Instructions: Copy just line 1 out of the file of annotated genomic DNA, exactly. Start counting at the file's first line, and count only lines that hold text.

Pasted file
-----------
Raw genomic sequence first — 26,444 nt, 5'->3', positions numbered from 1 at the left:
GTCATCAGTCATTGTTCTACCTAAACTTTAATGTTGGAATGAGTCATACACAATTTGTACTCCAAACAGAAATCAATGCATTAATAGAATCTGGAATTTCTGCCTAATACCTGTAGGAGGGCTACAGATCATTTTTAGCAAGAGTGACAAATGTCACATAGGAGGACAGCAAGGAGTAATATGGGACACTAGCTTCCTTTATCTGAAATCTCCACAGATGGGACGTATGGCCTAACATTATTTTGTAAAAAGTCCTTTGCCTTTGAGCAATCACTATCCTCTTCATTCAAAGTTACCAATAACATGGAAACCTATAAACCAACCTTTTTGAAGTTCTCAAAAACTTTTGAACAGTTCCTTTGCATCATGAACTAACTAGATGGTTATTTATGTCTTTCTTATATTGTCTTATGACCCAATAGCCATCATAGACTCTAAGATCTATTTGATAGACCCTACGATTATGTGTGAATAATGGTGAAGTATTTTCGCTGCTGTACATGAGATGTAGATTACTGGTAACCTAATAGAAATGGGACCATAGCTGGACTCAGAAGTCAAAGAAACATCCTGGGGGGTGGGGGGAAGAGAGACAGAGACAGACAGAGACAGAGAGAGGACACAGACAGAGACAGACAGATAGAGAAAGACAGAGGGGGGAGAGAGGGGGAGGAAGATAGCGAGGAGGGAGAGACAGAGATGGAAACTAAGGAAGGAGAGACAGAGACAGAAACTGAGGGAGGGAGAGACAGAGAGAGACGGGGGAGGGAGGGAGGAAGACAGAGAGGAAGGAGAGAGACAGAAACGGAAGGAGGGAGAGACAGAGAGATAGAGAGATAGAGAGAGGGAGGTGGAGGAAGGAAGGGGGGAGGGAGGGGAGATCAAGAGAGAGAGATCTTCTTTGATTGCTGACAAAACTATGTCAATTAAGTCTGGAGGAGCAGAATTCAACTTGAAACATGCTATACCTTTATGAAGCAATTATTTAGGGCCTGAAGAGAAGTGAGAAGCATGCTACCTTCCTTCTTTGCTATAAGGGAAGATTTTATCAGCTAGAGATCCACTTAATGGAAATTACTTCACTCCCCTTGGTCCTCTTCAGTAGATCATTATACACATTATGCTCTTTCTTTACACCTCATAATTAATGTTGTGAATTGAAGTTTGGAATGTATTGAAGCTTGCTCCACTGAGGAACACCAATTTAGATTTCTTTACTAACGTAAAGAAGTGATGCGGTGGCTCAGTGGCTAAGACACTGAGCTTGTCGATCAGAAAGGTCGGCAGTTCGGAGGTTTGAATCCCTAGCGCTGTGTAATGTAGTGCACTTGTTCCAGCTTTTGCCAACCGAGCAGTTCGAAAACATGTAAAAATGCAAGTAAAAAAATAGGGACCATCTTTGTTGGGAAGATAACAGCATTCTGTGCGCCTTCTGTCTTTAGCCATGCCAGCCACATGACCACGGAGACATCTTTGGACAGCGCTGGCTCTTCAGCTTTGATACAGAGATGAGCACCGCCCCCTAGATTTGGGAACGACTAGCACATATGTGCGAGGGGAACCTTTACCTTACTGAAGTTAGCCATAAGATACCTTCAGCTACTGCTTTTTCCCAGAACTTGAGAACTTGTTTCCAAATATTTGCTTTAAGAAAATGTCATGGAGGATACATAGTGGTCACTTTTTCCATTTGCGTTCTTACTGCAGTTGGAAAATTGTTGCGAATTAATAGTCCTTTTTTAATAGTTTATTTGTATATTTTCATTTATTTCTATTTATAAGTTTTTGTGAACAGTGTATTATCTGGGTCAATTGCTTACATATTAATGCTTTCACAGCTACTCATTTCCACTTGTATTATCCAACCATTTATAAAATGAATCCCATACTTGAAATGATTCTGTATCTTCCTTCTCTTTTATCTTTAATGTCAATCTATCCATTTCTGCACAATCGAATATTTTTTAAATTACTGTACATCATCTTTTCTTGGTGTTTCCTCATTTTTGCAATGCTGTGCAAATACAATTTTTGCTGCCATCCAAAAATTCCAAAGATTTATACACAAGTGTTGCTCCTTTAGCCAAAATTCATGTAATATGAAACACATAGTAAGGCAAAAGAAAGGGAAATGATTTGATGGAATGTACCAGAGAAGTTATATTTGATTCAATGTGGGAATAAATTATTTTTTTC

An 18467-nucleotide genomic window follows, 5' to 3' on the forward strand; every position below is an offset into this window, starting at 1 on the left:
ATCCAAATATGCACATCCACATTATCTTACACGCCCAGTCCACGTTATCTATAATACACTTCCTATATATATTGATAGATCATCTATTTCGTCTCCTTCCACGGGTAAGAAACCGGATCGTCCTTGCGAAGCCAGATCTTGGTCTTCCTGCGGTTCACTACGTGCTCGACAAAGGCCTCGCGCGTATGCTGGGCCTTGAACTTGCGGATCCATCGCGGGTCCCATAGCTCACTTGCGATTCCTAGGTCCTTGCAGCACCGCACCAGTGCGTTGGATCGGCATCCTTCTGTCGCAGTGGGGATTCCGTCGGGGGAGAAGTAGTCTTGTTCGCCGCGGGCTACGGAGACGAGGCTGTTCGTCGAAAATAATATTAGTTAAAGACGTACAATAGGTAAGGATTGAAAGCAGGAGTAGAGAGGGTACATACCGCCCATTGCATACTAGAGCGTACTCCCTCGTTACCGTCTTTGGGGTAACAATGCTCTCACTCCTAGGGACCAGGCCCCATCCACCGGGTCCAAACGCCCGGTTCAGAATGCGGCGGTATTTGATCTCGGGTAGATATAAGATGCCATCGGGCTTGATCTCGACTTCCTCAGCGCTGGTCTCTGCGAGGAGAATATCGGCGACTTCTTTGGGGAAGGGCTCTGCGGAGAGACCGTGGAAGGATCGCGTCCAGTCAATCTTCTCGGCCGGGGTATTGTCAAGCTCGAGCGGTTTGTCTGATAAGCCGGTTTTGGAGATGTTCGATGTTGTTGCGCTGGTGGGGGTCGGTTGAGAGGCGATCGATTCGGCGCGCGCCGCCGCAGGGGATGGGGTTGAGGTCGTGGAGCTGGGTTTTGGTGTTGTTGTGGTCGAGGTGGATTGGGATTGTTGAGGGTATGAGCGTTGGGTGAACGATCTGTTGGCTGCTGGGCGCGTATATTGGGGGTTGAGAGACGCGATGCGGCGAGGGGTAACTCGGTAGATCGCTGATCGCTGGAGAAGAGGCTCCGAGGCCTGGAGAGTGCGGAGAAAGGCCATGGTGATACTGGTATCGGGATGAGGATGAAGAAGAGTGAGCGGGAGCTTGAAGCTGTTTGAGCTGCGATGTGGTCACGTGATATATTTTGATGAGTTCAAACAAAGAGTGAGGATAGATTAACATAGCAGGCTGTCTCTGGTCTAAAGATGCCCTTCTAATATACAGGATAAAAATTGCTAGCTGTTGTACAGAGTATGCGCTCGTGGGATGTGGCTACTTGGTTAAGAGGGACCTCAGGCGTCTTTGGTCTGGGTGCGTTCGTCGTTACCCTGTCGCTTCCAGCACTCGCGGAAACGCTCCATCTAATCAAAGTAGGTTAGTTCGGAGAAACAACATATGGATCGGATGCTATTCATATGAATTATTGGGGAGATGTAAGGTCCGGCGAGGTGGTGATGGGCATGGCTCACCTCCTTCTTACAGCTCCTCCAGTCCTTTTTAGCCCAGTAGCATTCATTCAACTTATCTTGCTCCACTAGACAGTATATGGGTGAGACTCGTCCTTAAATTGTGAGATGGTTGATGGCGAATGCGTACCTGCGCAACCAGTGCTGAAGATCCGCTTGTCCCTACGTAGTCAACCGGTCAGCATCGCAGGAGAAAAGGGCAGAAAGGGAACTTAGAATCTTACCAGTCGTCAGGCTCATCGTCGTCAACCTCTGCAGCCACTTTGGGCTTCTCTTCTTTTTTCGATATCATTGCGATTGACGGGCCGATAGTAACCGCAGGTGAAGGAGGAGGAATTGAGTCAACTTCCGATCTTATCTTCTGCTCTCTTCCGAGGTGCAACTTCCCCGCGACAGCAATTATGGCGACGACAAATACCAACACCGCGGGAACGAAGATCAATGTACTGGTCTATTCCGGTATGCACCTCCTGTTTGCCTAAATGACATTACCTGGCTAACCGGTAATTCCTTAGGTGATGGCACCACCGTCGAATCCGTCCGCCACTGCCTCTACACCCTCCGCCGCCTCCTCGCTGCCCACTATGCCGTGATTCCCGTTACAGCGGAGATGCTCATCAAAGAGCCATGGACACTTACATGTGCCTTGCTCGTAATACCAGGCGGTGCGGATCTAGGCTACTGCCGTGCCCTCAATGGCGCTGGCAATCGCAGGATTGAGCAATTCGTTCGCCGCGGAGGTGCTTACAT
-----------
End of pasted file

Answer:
Raw genomic sequence first — 26,444 nt, 5'->3', positions numbered from 1 at the left: